Wandering Tattler

Tringa incana
Range Map

The Wandering Tattler nests in rocky areas along mountain streams of Alaska and northwest Canada. They winter along rocky coastlines of California and Mexico. As their name suggests, wander they will. Sightings from places as far out of their predicted range, such as Australia, occasionally reported. Small, but regular numbers breed across the Bering Straights on Russia’s Chukchi Peninsula.

Scientists who study this species have struggled with how it fits into shorebird taxonomy. DNA analysis is pending, and we could see revisions in the near future. Studies are difficult, partly because of a relatively small population, and much of their habitat (both summer and winter) is in remote regions, making it difficult to observe. Their slate-gray coloring lets it all but disappear in its surroundings.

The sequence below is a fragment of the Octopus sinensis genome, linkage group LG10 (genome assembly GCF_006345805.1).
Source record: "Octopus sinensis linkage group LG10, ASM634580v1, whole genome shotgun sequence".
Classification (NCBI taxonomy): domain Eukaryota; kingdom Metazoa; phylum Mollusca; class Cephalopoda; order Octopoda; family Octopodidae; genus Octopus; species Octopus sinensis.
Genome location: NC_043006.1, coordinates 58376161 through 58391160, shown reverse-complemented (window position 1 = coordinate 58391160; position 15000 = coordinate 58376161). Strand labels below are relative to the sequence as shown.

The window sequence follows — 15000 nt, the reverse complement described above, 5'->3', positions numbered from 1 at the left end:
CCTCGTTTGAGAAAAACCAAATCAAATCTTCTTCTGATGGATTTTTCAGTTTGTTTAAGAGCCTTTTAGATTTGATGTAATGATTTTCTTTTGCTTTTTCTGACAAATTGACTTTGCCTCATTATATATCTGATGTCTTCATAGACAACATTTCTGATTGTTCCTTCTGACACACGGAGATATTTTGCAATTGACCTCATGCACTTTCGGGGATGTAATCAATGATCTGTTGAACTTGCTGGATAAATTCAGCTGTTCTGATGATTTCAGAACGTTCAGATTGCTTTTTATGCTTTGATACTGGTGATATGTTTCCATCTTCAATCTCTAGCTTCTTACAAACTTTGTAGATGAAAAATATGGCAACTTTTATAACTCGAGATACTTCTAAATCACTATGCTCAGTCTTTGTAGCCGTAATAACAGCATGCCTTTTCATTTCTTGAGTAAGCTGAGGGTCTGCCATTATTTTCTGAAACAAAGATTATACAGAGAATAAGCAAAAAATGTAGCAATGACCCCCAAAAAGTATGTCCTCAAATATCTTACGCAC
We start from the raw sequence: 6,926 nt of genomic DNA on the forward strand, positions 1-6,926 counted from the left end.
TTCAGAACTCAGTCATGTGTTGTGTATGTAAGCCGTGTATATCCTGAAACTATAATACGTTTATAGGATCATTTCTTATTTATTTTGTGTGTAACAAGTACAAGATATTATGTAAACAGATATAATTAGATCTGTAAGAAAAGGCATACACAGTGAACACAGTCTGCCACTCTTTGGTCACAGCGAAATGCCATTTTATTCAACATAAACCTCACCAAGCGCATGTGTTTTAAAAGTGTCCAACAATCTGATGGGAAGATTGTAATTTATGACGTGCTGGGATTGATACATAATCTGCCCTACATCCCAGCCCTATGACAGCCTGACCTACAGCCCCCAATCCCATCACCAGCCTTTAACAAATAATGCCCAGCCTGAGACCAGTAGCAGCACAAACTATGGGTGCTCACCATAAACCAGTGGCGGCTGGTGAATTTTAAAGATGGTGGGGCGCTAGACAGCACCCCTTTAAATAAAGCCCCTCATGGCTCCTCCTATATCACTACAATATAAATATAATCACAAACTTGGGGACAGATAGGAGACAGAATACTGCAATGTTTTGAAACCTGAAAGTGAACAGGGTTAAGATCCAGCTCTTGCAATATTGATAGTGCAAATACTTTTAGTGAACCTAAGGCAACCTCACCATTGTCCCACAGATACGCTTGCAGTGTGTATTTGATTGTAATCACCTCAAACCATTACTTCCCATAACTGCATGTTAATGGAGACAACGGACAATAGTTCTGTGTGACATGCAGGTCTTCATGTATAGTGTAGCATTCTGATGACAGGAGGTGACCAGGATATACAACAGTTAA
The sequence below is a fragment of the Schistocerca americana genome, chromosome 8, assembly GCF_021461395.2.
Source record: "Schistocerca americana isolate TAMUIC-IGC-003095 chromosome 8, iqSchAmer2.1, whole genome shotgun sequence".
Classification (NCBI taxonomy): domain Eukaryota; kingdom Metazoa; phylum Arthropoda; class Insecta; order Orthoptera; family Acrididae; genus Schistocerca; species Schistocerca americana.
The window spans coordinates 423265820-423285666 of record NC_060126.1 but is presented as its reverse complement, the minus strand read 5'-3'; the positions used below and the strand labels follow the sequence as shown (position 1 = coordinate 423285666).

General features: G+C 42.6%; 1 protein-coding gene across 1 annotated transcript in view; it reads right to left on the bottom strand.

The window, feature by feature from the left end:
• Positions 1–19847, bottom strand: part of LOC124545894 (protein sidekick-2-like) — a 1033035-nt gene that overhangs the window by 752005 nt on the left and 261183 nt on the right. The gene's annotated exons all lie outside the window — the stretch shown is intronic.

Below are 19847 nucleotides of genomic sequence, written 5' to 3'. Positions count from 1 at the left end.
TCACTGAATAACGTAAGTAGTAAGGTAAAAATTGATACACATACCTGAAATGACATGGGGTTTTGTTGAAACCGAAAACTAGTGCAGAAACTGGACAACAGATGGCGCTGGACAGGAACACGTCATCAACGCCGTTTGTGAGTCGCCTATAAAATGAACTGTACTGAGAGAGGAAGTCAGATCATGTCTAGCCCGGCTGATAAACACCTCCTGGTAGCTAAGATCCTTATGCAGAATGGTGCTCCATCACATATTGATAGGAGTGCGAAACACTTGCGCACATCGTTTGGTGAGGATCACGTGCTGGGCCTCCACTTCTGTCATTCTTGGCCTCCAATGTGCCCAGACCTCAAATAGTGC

Today’s science regards the Wandering Tattler as monotypic (i.e. no subspecies).

Most of my meetings with this species have come from the rocky shores of La Jolla (California), but I’ve also found them near Crescent City (California) near the border with Oregon.

Click map markers to reveal further information